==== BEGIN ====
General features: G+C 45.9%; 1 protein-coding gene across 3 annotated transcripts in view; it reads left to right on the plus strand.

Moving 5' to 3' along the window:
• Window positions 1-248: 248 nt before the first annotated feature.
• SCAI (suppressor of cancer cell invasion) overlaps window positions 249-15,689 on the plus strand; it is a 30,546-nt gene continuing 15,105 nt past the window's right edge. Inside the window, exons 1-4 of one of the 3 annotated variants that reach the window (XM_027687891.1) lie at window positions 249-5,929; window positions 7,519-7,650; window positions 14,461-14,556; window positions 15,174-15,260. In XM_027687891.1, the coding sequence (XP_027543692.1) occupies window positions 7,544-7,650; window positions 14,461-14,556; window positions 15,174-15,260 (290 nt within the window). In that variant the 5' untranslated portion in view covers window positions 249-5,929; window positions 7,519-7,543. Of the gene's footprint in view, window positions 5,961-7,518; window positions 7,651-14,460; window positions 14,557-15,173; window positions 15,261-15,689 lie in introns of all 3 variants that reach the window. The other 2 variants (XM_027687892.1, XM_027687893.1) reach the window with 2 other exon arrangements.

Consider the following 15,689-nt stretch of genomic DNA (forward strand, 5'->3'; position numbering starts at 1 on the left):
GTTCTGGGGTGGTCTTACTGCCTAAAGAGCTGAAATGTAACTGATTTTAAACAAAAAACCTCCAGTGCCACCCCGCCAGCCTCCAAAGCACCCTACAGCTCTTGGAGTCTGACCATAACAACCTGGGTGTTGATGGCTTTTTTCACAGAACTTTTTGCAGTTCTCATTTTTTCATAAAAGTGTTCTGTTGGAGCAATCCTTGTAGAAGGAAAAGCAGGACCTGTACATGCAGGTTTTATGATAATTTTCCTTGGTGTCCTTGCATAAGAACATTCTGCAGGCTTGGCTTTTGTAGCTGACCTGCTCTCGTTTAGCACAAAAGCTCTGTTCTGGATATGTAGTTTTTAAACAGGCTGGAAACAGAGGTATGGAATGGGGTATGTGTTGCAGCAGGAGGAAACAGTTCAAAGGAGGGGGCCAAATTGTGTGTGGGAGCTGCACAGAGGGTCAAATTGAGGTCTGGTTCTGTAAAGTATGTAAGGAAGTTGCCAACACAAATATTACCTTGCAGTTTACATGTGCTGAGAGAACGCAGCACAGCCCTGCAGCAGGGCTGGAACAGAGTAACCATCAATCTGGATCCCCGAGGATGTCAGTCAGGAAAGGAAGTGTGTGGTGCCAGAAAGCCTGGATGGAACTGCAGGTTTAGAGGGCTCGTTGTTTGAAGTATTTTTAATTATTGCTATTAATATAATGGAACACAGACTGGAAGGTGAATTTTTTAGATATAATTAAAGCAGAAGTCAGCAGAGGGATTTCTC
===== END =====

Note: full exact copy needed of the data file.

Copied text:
General features: G+C 45.9%; 1 protein-coding gene across 3 annotated transcripts in view; it reads left to right on the plus strand.

Moving 5' to 3' along the window:
• Window positions 1-248: 248 nt before the first annotated feature.
• SCAI (suppressor of cancer cell invasion) overlaps window positions 249-15,689 on the plus strand; it is a 30,546-nt gene continuing 15,105 nt past the window's right edge. Inside the window, exons 1-4 of one of the 3 annotated variants that reach the window (XM_027687891.1) lie at window positions 249-5,929; window positions 7,519-7,650; window positions 14,461-14,556; window positions 15,174-15,260. In XM_027687891.1, the coding sequence (XP_027543692.1) occupies window positions 7,544-7,650; window positions 14,461-14,556; window positions 15,174-15,260 (290 nt within the window). In that variant the 5' untranslated portion in view covers window positions 249-5,929; window positions 7,519-7,543. Of the gene's footprint in view, window positions 5,961-7,518; window positions 7,651-14,460; window positions 14,557-15,173; window positions 15,261-15,689 lie in introns of all 3 variants that reach the window. The other 2 variants (XM_027687892.1, XM_027687893.1) reach the window with 2 other exon arrangements.

Consider the following 15,689-nt stretch of genomic DNA (forward strand, 5'->3'; position numbering starts at 1 on the left):
GTTCTGGGGTGGTCTTACTGCCTAAAGAGCTGAAATGTAACTGATTTTAAACAAAAAACCTCCAGTGCCACCCCGCCAGCCTCCAAAGCACCCTACAGCTCTTGGAGTCTGACCATAACAACCTGGGTGTTGATGGCTTTTTTCACAGAACTTTTTGCAGTTCTCATTTTTTCATAAAAGTGTTCTGTTGGAGCAATCCTTGTAGAAGGAAAAGCAGGACCTGTACATGCAGGTTTTATGATAATTTTCCTTGGTGTCCTTGCATAAGAACATTCTGCAGGCTTGGCTTTTGTAGCTGACCTGCTCTCGTTTAGCACAAAAGCTCTGTTCTGGATATGTAGTTTTTAAACAGGCTGGAAACAGAGGTATGGAATGGGGTATGTGTTGCAGCAGGAGGAAACAGTTCAAAGGAGGGGGCCAAATTGTGTGTGGGAGCTGCACAGAGGGTCAAATTGAGGTCTGGTTCTGTAAAGTATGTAAGGAAGTTGCCAACACAAATATTACCTTGCAGTTTACATGTGCTGAGAGAACGCAGCACAGCCCTGCAGCAGGGCTGGAACAGAGTAACCATCAATCTGGATCCCCGAGGATGTCAGTCAGGAAAGGAAGTGTGTGGTGCCAGAAAGCCTGGATGGAACTGCAGGTTTAGAGGGCTCGTTGTTTGAAGTATTTTTAATTATTGCTATTAATATAATGGAACACAGACTGGAAGGTGAATTTTTTAGATATAATTAAAGCAGAAGTCAGCAGAGGGATTTCTC